Resting Energy Expenditure Using a Handheld Calorimeter (CalVal)
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|ClinicalTrials.gov Identifier: NCT01776944|
Recruitment Status : Completed
First Posted : January 28, 2013
Last Update Posted : July 18, 2017
High prevalence of obesity in children has increased associated complications such as type 2 diabetes, hypertension and fatty liver disease. Dietitians develop a meal plan that restricts caloric intake by estimating the resting and total daily energy expenditures.Estimation of energy needs is most commonly done using predictive equations. Reliable and valid energy requirements can be obtained using a traditional metabolic system, however this is an expensive option. Handheld indirect calorimeters may be a good alternative to measure energy needs. Several studies have been conducted to determine the validity and accuracy of handheld calorimeters in adults and health children, however, to the best of our knowledge, there are no such studies in the overweight and obese pediatric population.
The purpose of this study is to validate a handheld indirect calorimeter against a traditional metabolic system in overweight and obese children.
If handheld calorimeters can accurately measure resting energy expenditure in overweight and obese adolescents, dietitians will have an opportunity to tailor pediatric weight management interventions based on parameters that are unique to each individual.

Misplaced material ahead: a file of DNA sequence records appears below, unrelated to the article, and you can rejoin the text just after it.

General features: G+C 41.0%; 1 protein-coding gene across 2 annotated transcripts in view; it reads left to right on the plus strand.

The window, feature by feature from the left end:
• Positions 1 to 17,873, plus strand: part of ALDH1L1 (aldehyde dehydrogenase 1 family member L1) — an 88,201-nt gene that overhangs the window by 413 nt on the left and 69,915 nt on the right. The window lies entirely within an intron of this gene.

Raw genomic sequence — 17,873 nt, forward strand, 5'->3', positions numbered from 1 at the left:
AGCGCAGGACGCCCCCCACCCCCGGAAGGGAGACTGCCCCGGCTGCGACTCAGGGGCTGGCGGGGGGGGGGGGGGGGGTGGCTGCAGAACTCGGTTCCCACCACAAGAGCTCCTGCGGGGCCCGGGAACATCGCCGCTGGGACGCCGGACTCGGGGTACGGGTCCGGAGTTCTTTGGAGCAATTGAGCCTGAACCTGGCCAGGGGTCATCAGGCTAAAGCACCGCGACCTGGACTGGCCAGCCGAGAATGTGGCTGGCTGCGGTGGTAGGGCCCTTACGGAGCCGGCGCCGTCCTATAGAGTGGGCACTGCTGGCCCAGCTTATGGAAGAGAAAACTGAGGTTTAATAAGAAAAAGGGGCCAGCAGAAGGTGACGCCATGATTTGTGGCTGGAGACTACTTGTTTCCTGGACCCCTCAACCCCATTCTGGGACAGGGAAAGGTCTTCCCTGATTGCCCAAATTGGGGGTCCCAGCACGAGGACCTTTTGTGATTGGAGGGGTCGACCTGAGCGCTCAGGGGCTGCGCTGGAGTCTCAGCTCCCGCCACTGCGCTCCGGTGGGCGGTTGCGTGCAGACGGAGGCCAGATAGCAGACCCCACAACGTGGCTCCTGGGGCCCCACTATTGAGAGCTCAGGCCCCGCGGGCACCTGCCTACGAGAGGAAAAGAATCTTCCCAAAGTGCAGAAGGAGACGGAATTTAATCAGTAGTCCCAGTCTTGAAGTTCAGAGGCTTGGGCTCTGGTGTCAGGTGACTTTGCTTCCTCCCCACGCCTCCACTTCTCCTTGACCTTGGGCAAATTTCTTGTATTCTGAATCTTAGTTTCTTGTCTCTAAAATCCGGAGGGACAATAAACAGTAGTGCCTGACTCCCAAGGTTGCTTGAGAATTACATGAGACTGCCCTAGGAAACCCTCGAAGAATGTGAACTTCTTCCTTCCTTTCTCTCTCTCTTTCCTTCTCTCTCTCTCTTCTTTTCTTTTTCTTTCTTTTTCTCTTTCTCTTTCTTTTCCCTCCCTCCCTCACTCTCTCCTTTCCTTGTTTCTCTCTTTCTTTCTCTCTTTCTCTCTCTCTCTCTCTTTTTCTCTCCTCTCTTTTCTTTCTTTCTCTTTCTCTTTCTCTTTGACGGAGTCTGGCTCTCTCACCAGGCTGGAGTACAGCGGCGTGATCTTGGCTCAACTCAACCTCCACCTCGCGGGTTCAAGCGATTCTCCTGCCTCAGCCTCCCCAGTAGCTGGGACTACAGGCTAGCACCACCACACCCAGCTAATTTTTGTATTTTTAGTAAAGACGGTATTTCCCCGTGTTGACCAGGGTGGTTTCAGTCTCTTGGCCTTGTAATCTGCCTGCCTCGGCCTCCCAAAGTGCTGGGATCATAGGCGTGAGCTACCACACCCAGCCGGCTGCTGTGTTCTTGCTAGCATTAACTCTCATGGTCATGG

|Condition or disease|
|Study Type :||Observational|
|Actual Enrollment :||75 participants|
|Official Title:||Validating a Handheld Indirect Calorimeter in Overweight and Obese Pediatric Population|
|Study Start Date :||May 2012|
|Actual Primary Completion Date :||June 2014|
|Actual Study Completion Date :||February 2015|
- Resting Energy Expenditure as measured by the traditional Indirect Calorimeter(metabolic cart) and the handheld indirect calorimeter in standardized conditions [ Time Frame: 1 hour ]
To learn more about this study, you or your doctor may contact the study research staff using the contact information provided by the sponsor.
Please refer to this study by its ClinicalTrials.gov identifier (NCT number): NCT01776944
|Canada, British Columbia|
|Child & Family Research Institute|
|Vancouver, British Columbia, Canada, V5Z4H4|
|Principal Investigator:||Rajavel Elango, Ph.D||Child & Family Research Institute/University of British Columbia|